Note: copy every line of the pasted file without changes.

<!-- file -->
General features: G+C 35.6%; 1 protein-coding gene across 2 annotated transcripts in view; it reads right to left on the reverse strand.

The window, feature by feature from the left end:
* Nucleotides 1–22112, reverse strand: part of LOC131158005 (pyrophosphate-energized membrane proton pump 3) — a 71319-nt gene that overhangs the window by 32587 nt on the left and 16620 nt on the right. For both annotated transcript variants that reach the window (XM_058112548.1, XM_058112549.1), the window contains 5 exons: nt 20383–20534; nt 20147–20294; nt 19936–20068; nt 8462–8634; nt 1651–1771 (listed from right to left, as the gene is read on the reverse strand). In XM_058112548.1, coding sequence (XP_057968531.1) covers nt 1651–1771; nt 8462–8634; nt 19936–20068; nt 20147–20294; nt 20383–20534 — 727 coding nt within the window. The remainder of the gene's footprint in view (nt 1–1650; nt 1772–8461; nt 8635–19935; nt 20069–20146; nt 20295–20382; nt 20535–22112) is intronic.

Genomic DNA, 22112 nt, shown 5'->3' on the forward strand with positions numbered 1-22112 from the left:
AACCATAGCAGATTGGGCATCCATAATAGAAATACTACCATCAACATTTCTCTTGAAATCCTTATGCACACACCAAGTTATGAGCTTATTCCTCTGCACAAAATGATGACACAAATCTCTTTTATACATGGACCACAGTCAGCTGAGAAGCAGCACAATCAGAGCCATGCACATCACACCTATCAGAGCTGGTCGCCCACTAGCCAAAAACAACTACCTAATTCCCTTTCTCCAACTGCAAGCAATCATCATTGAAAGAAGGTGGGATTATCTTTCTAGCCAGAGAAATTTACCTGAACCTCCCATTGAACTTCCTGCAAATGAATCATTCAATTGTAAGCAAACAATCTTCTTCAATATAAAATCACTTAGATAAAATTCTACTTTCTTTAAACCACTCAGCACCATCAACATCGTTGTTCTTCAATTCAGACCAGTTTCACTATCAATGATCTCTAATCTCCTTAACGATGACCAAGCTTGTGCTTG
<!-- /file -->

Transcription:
General features: G+C 35.6%; 1 protein-coding gene across 2 annotated transcripts in view; it reads right to left on the reverse strand.

The window, feature by feature from the left end:
* Nucleotides 1–22112, reverse strand: part of LOC131158005 (pyrophosphate-energized membrane proton pump 3) — a 71319-nt gene that overhangs the window by 32587 nt on the left and 16620 nt on the right. For both annotated transcript variants that reach the window (XM_058112548.1, XM_058112549.1), the window contains 5 exons: nt 20383–20534; nt 20147–20294; nt 19936–20068; nt 8462–8634; nt 1651–1771 (listed from right to left, as the gene is read on the reverse strand). In XM_058112548.1, coding sequence (XP_057968531.1) covers nt 1651–1771; nt 8462–8634; nt 19936–20068; nt 20147–20294; nt 20383–20534 — 727 coding nt within the window. The remainder of the gene's footprint in view (nt 1–1650; nt 1772–8461; nt 8635–19935; nt 20069–20146; nt 20295–20382; nt 20535–22112) is intronic.

Genomic DNA, 22112 nt, shown 5'->3' on the forward strand with positions numbered 1-22112 from the left:
AACCATAGCAGATTGGGCATCCATAATAGAAATACTACCATCAACATTTCTCTTGAAATCCTTATGCACACACCAAGTTATGAGCTTATTCCTCTGCACAAAATGATGACACAAATCTCTTTTATACATGGACCACAGTCAGCTGAGAAGCAGCACAATCAGAGCCATGCACATCACACCTATCAGAGCTGGTCGCCCACTAGCCAAAAACAACTACCTAATTCCCTTTCTCCAACTGCAAGCAATCATCATTGAAAGAAGGTGGGATTATCTTTCTAGCCAGAGAAATTTACCTGAACCTCCCATTGAACTTCCTGCAAATGAATCATTCAATTGTAAGCAAACAATCTTCTTCAATATAAAATCACTTAGATAAAATTCTACTTTCTTTAAACCACTCAGCACCATCAACATCGTTGTTCTTCAATTCAGACCAGTTTCACTATCAATGATCTCTAATCTCCTTAACGATGACCAAGCTTGTGCTTG